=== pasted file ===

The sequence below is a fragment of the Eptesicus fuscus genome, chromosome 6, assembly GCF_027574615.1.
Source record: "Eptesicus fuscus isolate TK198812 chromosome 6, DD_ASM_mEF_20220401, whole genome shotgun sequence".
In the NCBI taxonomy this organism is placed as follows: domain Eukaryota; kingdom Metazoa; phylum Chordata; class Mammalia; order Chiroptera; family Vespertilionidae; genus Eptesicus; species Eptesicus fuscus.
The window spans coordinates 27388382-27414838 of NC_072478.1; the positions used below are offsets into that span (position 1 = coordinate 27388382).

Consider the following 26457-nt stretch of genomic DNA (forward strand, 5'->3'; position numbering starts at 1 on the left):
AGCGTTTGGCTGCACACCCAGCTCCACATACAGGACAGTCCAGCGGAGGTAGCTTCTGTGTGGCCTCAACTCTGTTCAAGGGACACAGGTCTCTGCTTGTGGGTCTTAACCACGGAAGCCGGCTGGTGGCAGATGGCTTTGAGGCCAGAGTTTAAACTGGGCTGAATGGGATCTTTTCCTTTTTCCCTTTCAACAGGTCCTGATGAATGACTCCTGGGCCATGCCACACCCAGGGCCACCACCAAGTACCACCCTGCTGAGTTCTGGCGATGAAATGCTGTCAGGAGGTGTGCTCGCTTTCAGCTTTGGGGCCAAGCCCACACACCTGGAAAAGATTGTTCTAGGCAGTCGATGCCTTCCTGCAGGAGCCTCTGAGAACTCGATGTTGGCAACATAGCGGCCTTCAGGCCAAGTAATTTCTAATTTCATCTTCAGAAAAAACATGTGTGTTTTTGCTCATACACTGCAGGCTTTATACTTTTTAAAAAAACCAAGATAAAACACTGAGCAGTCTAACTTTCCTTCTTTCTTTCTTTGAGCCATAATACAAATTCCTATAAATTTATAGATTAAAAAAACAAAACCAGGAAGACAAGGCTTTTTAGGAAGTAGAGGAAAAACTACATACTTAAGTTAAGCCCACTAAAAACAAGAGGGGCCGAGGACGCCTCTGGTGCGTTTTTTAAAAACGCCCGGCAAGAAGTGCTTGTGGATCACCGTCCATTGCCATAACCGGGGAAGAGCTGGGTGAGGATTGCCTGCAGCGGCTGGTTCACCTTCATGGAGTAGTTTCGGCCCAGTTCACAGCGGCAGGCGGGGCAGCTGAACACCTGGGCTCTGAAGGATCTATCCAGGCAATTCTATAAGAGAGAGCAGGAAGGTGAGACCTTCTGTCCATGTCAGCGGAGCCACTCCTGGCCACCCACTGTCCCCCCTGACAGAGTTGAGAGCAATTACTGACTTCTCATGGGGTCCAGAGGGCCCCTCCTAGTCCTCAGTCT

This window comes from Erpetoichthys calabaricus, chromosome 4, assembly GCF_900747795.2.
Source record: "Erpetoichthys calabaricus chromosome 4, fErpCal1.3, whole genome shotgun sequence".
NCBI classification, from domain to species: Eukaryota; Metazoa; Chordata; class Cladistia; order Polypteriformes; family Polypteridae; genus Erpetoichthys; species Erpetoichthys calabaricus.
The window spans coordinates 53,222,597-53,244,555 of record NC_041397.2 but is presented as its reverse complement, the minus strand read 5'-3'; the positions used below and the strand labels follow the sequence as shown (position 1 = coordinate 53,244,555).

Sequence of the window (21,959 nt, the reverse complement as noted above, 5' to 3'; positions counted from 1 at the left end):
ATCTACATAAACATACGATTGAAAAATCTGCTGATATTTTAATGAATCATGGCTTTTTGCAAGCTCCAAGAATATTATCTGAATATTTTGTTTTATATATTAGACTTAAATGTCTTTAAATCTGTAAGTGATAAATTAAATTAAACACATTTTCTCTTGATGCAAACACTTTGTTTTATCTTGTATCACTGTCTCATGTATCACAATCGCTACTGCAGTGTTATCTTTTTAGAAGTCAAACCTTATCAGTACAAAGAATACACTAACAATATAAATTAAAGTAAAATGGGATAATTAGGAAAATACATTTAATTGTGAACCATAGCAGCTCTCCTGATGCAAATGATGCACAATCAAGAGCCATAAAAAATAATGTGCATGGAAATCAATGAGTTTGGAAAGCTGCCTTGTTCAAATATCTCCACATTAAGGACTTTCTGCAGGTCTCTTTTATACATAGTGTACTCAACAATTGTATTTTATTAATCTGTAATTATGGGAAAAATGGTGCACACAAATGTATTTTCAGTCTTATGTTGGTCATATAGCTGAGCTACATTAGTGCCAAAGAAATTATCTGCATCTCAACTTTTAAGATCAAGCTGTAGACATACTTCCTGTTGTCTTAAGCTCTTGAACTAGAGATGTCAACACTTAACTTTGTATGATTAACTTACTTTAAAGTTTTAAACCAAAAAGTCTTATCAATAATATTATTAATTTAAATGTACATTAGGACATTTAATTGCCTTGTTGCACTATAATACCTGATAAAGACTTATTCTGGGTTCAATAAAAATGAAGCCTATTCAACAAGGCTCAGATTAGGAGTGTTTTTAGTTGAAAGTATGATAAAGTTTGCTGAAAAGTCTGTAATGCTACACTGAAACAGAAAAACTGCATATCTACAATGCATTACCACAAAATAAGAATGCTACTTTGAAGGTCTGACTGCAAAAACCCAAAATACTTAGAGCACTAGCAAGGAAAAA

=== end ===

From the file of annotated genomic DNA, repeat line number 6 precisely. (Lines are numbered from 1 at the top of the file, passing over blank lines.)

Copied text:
AGCGTTTGGCTGCACACCCAGCTCCACATACAGGACAGTCCAGCGGAGGTAGCTTCTGTGTGGCCTCAACTCTGTTCAAGGGACACAGGTCTCTGCTTGTGGGTCTTAACCACGGAAGCCGGCTGGTGGCAGATGGCTTTGAGGCCAGAGTTTAAACTGGGCTGAATGGGATCTTTTCCTTTTTCCCTTTCAACAGGTCCTGATGAATGACTCCTGGGCCATGCCACACCCAGGGCCACCACCAAGTACCACCCTGCTGAGTTCTGGCGATGAAATGCTGTCAGGAGGTGTGCTCGCTTTCAGCTTTGGGGCCAAGCCCACACACCTGGAAAAGATTGTTCTAGGCAGTCGATGCCTTCCTGCAGGAGCCTCTGAGAACTCGATGTTGGCAACATAGCGGCCTTCAGGCCAAGTAATTTCTAATTTCATCTTCAGAAAAAACATGTGTGTTTTTGCTCATACACTGCAGGCTTTATACTTTTTAAAAAAACCAAGATAAAACACTGAGCAGTCTAACTTTCCTTCTTTCTTTCTTTGAGCCATAATACAAATTCCTATAAATTTATAGATTAAAAAAACAAAACCAGGAAGACAAGGCTTTTTAGGAAGTAGAGGAAAAACTACATACTTAAGTTAAGCCCACTAAAAACAAGAGGGGCCGAGGACGCCTCTGGTGCGTTTTTTAAAAACGCCCGGCAAGAAGTGCTTGTGGATCACCGTCCATTGCCATAACCGGGGAAGAGCTGGGTGAGGATTGCCTGCAGCGGCTGGTTCACCTTCATGGAGTAGTTTCGGCCCAGTTCACAGCGGCAGGCGGGGCAGCTGAACACCTGGGCTCTGAAGGATCTATCCAGGCAATTCTATAAGAGAGAGCAGGAAGGTGAGACCTTCTGTCCATGTCAGCGGAGCCACTCCTGGCCACCCACTGTCCCCCCTGACAGAGTTGAGAGCAATTACTGACTTCTCATGGGGTCCAGAGGGCCCCTCCTAGTCCTCAGTCT